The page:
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Unformatted text preview: Of the 1920’s
The History of The Ford Motor Company Ford Motor Company
Ford The Ford Motor Company was incorporated in 1903 with Henry Ford as vicepresident and chief engineer.
The infant company produced only a few cars a day at the Ford factory on Mack Avenue in Detroit. Groups of two or three men worked on each car from components made to order by other companies.
Henry Ford realized his dream of producing an automobile that was reasonably priced, reliable, and efficient with the introduction of the Model T in 1908. In 1910 the company opened a large factory at Highland Park, Michigan. By 1918, half of all cars in America were Model Ts. Ford Factory
Ford Henry Ford was able to sell cars cheaply because they were mass
produced and standardized. Carmaking used up 20% of America’s steel, 80% of of her rubber, 75 % of her plate glass, and 65% of her leather. The Model T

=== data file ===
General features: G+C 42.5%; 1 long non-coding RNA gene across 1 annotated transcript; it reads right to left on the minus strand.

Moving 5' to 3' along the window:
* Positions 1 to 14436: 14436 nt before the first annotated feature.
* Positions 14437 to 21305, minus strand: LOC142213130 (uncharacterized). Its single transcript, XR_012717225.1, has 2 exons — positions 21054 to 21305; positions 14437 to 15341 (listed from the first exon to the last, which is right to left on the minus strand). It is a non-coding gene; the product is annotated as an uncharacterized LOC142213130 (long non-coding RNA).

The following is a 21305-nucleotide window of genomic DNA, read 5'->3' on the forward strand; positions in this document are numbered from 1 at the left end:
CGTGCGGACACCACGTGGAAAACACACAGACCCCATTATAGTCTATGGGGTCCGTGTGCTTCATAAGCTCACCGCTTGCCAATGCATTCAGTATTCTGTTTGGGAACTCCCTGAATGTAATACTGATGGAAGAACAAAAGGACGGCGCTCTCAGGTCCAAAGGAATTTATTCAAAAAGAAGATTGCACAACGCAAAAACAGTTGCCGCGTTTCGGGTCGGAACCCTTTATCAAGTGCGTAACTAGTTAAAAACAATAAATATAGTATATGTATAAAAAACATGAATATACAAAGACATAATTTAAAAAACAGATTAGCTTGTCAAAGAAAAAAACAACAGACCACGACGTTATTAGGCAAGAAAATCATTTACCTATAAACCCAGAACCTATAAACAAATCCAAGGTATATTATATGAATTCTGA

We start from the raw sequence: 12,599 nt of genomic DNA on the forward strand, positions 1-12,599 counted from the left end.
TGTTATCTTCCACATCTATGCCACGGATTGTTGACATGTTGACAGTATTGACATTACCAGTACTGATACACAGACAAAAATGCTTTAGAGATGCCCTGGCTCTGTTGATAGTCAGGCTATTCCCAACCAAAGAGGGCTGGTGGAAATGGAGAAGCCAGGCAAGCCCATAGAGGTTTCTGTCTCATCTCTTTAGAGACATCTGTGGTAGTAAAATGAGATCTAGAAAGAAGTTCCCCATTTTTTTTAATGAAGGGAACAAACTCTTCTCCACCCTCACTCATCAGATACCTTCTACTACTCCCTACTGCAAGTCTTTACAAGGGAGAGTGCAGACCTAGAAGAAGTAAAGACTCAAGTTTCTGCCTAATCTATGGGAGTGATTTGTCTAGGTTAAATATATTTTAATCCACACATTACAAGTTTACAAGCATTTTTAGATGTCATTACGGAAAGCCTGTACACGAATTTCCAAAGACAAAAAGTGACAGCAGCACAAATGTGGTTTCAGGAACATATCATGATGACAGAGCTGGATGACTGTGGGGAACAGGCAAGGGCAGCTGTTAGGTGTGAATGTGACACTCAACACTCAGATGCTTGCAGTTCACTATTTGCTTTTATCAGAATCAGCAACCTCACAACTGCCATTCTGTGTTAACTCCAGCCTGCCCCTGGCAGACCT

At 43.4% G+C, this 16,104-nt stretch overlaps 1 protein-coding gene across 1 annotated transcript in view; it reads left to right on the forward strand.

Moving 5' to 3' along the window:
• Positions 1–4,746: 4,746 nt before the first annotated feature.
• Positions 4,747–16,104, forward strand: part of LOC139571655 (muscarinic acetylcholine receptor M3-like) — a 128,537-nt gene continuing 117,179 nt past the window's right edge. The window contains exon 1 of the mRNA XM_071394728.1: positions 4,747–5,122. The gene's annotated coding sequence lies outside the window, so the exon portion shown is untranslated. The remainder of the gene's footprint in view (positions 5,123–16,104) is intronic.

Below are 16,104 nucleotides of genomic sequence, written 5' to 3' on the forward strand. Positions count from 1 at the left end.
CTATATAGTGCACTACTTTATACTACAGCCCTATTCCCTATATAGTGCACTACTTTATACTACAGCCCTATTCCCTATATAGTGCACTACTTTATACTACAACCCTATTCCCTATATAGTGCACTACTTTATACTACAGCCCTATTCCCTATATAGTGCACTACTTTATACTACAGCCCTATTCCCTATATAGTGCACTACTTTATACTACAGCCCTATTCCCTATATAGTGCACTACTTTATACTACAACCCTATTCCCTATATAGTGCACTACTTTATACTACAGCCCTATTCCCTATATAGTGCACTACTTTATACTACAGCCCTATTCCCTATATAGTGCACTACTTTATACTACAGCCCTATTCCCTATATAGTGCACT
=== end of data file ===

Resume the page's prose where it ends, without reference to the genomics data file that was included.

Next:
The As Henry Ford said “ You can paint it any color you like, as long as it is black.”
The early Model Ts actually did come in a variety of colors, but beginning in 1914 and for the next eleven years, the Model T would be sold in only one color: black. The reason for this was the black enamel used dried more quickly than other paints and sped up production. Consumers were not offered a choice of colors again until 1926, due in part to slumping sales. We’re all BLACK They called it the car for Everyman Henry Ford himself called it a car for the “great multitude” It was functional and simple like your sewing machine or castiron stove. You could learn to drive it in less than a day… And you could paint it any color, so long as it was black. When Ford first conceived the Model T it took 13 hours to assemble. Within 5 years he was turning out a vehicle every 90 seconds. And of course, the real invention wasn’t the car… it was the assembly line that built it. Credits
Graphics Arthur Chan and Owen Kang Handouts Arthur Chan With Special Thanks to
audience ©2004 AOG Arthur Chan Mr. Letters ...
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This note was uploaded on 11/22/2011 for the course EL ED 365 taught by Professor Brothermercier during the Fall '11 term at BYU.
- Fall '11